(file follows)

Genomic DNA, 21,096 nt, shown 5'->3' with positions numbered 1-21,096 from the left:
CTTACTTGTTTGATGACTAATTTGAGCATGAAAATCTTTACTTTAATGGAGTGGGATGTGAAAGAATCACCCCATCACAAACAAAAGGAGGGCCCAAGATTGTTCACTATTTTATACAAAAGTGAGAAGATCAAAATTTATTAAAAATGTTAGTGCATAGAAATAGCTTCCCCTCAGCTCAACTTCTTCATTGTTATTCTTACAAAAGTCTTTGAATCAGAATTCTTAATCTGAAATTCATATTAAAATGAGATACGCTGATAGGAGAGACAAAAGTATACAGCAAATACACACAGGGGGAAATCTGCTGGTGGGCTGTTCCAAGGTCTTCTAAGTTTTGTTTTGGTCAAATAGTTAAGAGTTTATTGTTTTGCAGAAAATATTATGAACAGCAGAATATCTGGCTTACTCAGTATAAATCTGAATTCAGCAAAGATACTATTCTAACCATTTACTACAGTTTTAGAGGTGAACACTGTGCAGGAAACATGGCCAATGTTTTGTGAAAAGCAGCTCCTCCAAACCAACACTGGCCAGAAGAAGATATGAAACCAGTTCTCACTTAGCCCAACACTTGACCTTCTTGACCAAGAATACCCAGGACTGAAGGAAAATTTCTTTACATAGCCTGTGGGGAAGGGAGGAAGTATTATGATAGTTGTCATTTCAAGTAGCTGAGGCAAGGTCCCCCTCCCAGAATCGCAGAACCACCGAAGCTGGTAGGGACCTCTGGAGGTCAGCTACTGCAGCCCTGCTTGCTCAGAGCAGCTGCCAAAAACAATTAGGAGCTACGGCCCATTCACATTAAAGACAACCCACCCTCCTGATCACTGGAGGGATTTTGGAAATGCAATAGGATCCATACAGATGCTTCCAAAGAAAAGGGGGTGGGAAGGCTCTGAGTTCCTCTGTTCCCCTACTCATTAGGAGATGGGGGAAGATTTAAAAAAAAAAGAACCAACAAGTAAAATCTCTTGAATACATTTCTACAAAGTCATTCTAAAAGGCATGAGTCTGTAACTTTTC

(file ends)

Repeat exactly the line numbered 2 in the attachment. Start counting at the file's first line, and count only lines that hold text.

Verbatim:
CTTACTTGTTTGATGACTAATTTGAGCATGAAAATCTTTACTTTAATGGAGTGGGATGTGAAAGAATCACCCCATCACAAACAAAAGGAGGGCCCAAGATTGTTCACTATTTTATACAAAAGTGAGAAGATCAAAATTTATTAAAAATGTTAGTGCATAGAAATAGCTTCCCCTCAGCTCAACTTCTTCATTGTTATTCTTACAAAAGTCTTTGAATCAGAATTCTTAATCTGAAATTCATATTAAAATGAGATACGCTGATAGGAGAGACAAAAGTATACAGCAAATACACACAGGGGGAAATCTGCTGGTGGGCTGTTCCAAGGTCTTCTAAGTTTTGTTTTGGTCAAATAGTTAAGAGTTTATTGTTTTGCAGAAAATATTATGAACAGCAGAATATCTGGCTTACTCAGTATAAATCTGAATTCAGCAAAGATACTATTCTAACCATTTACTACAGTTTTAGAGGTGAACACTGTGCAGGAAACATGGCCAATGTTTTGTGAAAAGCAGCTCCTCCAAACCAACACTGGCCAGAAGAAGATATGAAACCAGTTCTCACTTAGCCCAACACTTGACCTTCTTGACCAAGAATACCCAGGACTGAAGGAAAATTTCTTTACATAGCCTGTGGGGAAGGGAGGAAGTATTATGATAGTTGTCATTTCAAGTAGCTGAGGCAAGGTCCCCCTCCCAGAATCGCAGAACCACCGAAGCTGGTAGGGACCTCTGGAGGTCAGCTACTGCAGCCCTGCTTGCTCAGAGCAGCTGCCAAAAACAATTAGGAGCTACGGCCCATTCACATTAAAGACAACCCACCCTCCTGATCACTGGAGGGATTTTGGAAATGCAATAGGATCCATACAGATGCTTCCAAAGAAAAGGGGGTGGGAAGGCTCTGAGTTCCTCTGTTCCCCTACTCATTAGGAGATGGGGGAAGATTTAAAAAAAAAAGAACCAACAAGTAAAATCTCTTGAATACATTTCTACAAAGTCATTCTAAAAGGCATGAGTCTGTAACTTTTC